Anatomy of a Comprehensive Security Response

The frontlines of current cyber threat conditions are an interesting combination of rogue threat actors, state-sponsored groups, and Advanced Persistent Threats (APTs). Their intrusions are characterized by stealth, patience, and slow burn endeavors that are well-funded towards their missions. Namely, these threats are focused on evading detection, reconnaissance, and weaponization in a specialized sequence of escalated changes. Even with multiple layers of technical protection, activities still occur on the most privileged networks. This is an account of how a recent incident in a protected environment was uncovered through diligence and forensic review.  

If you could visualize a successful cyberattack in review, you would see that the journey is a lot like skipping across stones in a river. Here, we are going to dissect such an attack.  The object of cybersecurity protections is to review every stone and successfully stop attacks at every possible point. Uncovering threats can rely on automated detection, artificial intelligence, and alerting to varying degrees. However, information uncovered from these scenarios requires analysis and a threat disposition by actual trained and qualified human beings. 

Anatomy of the Incident 

Let us dissect an actual security incident, so we can gain an appreciation of what it takes to mitigate these millions of incidents that happen every day.  

  • In the pre-dawn hours of a recent morning, the Ntirety Security Operations Center (SOC) received the first of series of behavioral threat alerts for an endpoint system within a client’s environment.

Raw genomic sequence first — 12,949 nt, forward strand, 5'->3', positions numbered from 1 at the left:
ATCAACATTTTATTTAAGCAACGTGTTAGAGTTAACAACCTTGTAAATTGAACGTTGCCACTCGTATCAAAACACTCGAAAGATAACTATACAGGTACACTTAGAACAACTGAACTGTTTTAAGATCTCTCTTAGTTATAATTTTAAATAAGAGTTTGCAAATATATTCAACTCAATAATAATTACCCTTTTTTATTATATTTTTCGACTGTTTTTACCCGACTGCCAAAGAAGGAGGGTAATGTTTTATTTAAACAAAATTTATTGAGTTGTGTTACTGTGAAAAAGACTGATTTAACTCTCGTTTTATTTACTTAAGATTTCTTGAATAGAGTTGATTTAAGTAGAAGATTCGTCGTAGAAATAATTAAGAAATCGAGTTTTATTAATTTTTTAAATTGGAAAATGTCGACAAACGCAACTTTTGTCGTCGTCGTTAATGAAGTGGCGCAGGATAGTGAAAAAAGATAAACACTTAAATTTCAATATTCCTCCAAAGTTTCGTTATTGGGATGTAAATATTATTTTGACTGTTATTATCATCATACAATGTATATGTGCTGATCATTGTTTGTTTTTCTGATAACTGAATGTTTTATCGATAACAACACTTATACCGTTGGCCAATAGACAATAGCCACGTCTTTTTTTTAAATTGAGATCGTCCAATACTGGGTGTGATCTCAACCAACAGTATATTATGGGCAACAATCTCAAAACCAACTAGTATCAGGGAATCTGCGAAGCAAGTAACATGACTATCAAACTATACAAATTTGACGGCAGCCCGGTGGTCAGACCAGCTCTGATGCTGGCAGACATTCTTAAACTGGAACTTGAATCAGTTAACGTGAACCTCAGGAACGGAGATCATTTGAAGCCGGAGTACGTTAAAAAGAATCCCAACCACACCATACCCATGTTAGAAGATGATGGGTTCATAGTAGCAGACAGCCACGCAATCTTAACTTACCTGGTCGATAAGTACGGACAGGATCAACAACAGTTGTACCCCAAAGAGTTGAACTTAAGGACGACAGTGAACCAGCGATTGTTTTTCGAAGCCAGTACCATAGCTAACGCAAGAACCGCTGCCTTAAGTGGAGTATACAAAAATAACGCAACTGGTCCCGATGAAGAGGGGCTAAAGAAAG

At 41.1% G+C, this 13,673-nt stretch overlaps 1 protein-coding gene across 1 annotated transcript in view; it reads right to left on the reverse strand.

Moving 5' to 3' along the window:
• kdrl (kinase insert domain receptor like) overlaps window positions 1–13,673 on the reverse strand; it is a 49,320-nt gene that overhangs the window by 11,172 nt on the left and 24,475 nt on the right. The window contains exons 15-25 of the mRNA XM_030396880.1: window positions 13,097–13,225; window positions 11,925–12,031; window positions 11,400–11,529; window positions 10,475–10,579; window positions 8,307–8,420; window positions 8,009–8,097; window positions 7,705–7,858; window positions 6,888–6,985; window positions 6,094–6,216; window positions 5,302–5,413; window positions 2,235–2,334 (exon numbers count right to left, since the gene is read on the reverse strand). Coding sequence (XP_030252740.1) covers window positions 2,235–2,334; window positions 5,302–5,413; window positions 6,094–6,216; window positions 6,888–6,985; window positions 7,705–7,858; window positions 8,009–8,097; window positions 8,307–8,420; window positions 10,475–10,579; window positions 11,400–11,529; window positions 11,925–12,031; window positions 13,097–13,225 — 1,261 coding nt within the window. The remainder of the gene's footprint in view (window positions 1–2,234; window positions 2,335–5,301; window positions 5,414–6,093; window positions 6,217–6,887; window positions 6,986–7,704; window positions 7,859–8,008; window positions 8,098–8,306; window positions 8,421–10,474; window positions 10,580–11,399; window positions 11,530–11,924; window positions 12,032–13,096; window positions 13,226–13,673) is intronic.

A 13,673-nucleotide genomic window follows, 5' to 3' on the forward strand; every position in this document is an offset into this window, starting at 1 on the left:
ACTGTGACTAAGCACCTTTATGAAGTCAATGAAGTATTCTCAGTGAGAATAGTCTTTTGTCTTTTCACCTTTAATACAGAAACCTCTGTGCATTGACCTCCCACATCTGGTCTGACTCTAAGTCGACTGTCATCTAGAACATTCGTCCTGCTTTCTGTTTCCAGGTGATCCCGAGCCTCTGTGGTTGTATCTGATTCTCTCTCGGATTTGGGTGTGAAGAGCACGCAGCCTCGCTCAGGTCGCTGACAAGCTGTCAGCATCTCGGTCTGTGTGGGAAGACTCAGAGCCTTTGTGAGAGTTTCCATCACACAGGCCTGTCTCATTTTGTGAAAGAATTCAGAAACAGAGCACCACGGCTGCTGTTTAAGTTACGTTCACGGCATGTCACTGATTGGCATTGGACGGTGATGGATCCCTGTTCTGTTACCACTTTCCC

• The alert triggered a disposition of a potential network ransom event. 
  • An immediate investigation into this system was launched where it was discovered that a portion of the files on the system were encrypted. 
  • The investigation further showed that the operating system was functional, with no observable impact. 
  • Tier 2 SOC personnel initiated an immediate network containment action to isolate the threat and prevent any possible further lateral movement. 
  • Tier 2 SOC personnel continued to scan logs and immediate network connections for signs of further propagation. As the investigation continued, these findings were negative.  
  • The SOC initiated a Root Cause Analysis and determined that the initial Point of Entry for this ransomware attack initiated from an unpatched, externally facing server that DID NOT have standard security products installed 
  • This server was scheduled for decommissioning. Further, an administrator account for this system had been exploited and had been using a weak, 8-character password that had no history of updates. 
  • The affected server was completely compromised, with evidence of complete system encryption.  
  • A ransomware note and additional tracking evidence showed the attack was most likely Crylock ransomware, a new variant of Cryakl ransomware.  
  • Further investigation uncovered that the attacker(s) were able to log in and install software to maintain remote persistence on the server.  
  • System and Security event logs were unable to be recovered, indicating the logs were scrubbed. 

With the successful compromise in place, the attack attempted to escalate, moving laterally to the endpoint system where our detection tools were able to catch it before any further damage could be done.  

As an epilogue, the customer received guidance and recommendations towards decommissioning the server as soon as possible, wiping and imaging the affected workstation, network isolation, strong password enforcement practices, and installation of our advanced security tools throughout all systems in their environment.  

The Comprehensive Response 

Client environments have all kinds of interesting facets to them that can affect overall security. Sometimes there is a bit of baggage, such as a legacy operating system or application that has no available updates or is tied down to legacy by means of licensing, contract, or a functional gap. That legacy OS was the first problem. Missing security tools were the next issue.  

From there, we have an unpatched public-facing system, weak and unmanaged privileged passwords, and an open network hop that allowed the attempt to laterally propagate. You can call that an unfortunate mix of vulnerabilities that could have led to a major problem.